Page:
# Simple C++ thread pool

I wrote a minimalistic thread pool using some C++11 features. I've used it on two projects so far and it has worked fine, but when I ran the code on my laptop, I believe that my thread pool might be entering some kind of dead-locked state -- occasionally the CPU activity drops to almost nothing, and the program hangs.

What are your opinions on the code?

My header file:

#include <utils/Uncopyable.h>
#include <vector>
#include <queue>
#include <thread>
#include <mutex>
#include <atomic>
#include <condition_variable>
#include <functional>

/// \brief Use this class to run tasks in parallel.
class ThreadPool : private Uncopyable {
public:
ThreadPool();
ThreadPool( size_t threads );
~ThreadPool();

/// \brief Initialize the ThreadPool with a number of threads.
/// This method does nothing if the thread pool is already running,
/// i.e. ThreadPool( size_t ) was called.
void initializeWithThreads( size_t threads );

/// \brief Schedule a task to be executed by a thread immediately.
void schedule( const std::function<void()>& );

/// \brief a blocking function that waits until the threads have processed all the tasks in the queue.
void wait() const;

private:
std::vector<std::thread>            _workers;
std::queue<std::function<void()>>   _taskQueue;
std::atomic_uint                    _taskCount;
std::mutex                          _mutex;
std::condition_variable             _condition;
std::atomic_bool                    _stop;
};


And my implementation is as follows:

#include <utils/ThreadPool.h>
#include <chrono>

ThreadPool::ThreadPool()
:   _workers(),
_taskQueue(),
_taskCount( 0u ),
_mutex(),
_condition(),
_stop( false ) {}

ThreadPool::ThreadPool( size_t threads ) : ThreadPool() {
initializeWithThreads( threads );
}

ThreadPool::~ThreadPool() {
_stop = true;
_condition.notify_all();
for ( std::thread& w: _workers ) {
w.join();
}
}

void ThreadPool::initializeWithThreads( size_t threads ) {
for ( size_t i = 0; i < threads; i++ ) {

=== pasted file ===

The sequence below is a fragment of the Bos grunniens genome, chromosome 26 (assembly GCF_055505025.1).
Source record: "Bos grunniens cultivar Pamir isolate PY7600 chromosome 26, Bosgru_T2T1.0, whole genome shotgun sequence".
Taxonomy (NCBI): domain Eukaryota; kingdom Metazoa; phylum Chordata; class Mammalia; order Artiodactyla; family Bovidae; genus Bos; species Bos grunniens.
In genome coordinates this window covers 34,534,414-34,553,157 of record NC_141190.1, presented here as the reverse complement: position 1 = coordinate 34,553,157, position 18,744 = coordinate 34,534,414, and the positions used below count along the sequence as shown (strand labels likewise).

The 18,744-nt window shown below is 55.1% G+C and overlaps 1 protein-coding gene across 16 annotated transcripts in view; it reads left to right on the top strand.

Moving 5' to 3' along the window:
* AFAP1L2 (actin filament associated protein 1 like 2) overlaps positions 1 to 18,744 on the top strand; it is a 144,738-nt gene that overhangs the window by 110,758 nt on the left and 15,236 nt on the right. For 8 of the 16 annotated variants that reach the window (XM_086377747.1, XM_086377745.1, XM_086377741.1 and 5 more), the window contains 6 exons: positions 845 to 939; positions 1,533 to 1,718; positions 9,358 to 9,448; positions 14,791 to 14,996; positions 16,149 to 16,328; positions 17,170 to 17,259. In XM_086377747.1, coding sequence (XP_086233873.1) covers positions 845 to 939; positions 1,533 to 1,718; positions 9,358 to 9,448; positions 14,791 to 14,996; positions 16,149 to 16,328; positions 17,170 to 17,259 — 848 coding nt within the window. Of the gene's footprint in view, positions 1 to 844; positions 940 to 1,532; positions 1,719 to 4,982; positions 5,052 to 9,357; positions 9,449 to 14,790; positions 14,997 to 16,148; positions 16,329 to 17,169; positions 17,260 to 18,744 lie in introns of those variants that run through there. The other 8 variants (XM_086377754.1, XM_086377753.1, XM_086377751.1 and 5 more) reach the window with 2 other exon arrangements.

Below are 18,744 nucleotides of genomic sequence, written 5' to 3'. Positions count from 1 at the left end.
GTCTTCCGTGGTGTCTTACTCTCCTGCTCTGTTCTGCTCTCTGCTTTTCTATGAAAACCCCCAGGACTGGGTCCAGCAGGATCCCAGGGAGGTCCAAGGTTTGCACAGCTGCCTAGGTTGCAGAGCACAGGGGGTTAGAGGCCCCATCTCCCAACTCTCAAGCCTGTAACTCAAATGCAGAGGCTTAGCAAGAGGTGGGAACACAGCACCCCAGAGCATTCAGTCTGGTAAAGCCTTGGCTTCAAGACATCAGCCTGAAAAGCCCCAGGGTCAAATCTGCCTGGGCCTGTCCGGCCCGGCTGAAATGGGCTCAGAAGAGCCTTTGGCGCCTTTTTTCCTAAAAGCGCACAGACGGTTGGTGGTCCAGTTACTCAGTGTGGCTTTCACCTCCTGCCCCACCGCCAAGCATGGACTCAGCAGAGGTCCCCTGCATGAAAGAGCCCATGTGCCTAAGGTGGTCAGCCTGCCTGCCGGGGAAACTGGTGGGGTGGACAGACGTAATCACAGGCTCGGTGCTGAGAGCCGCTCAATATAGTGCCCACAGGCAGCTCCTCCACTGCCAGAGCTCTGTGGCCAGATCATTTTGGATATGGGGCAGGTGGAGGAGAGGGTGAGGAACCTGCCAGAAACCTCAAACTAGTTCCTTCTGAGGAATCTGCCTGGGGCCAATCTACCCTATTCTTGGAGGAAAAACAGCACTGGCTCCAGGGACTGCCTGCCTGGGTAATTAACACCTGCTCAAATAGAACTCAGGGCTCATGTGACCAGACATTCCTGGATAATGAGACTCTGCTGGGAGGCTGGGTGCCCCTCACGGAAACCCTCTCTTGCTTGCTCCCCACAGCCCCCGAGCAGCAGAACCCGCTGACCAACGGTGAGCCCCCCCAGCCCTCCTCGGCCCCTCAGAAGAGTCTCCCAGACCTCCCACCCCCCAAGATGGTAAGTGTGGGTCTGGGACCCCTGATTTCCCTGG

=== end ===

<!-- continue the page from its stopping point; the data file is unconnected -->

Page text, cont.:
//each thread executes this lambda
_workers.emplace_back( [this]() -> void {
while (true) {
std::function<void()> task;
{   //acquire lock
std::unique_lock<std::mutex> lock( _mutex );
_condition.wait( lock, [this]() -> bool {
return !_taskQueue.empty() || _stop;
});

if ( _stop && _taskQueue.empty() ) {
return;
}

task = std::move( _taskQueue.front() );
_taskQueue.pop();
}   //release lock
task();
_taskCount--;
}   //while
});
}   //for
}

void ThreadPool::schedule( const std::function<void()>& task ) {
{
std::unique_lock<std::mutex> lock( _mutex );
_taskQueue.push( task );
}
_taskCount++;
_condition.notify_one();
}

void ThreadPool::wait() const {
while ( _taskCount != 0u ) {
std::this_thread::sleep_for( std::chrono::microseconds(1) );
}
}


## 2 Answers

A few minor points, mostly related to coding style and practices:

• The non-copyable pattern is somewhat outdated since C++11 deleteable methods. Some might also argue that explicitly deleting the copy constructor and assignment operator is more clear too. Refer to this SO question.

• Names starting with an underscore are somewhat contrived in the C++ language. For class members, this naming convention is not ilegal, but you might want to consider other options, such as the m_ prefix or an underscore at the end instead. Refer to this SO question for more on the subject.

• I would name wait() as waitAll() or similar, to make it explicit that it will wait for all current tasks to complete.

• In the implementation of ThreadPool::wait(), you should probably be using std::this_thread::yield instead of sleep_for.

• You could go for an auto & in this loop:

   for ( std::thread& w: _workers )


to facilitate maintenance if you ever change the contents of _workers by some other type.

• For absolute consistency, size_t is a member of namespace std, so it should be used as std::size_t.

Your code looks OK, the only thing which may cause trouble is usage of the same mutex for queue locking and notification: it will be locked during _condition.wait and at the same time you are trying to lock it to add new task in the queue. Try to use separate mutex for condition and lock queue mutex in initializeWithThreads after condition is fulfilled.

• Good point. I switched to a double-lock queue, and got entirely rid of the lock in the schedule-method. The occasional hang-up seems to persist, however, when using the minGW-w64 compiler, so the problem is somewhere else (I have no issues on linux). – Nelarius Feb 3 '15 at 8:19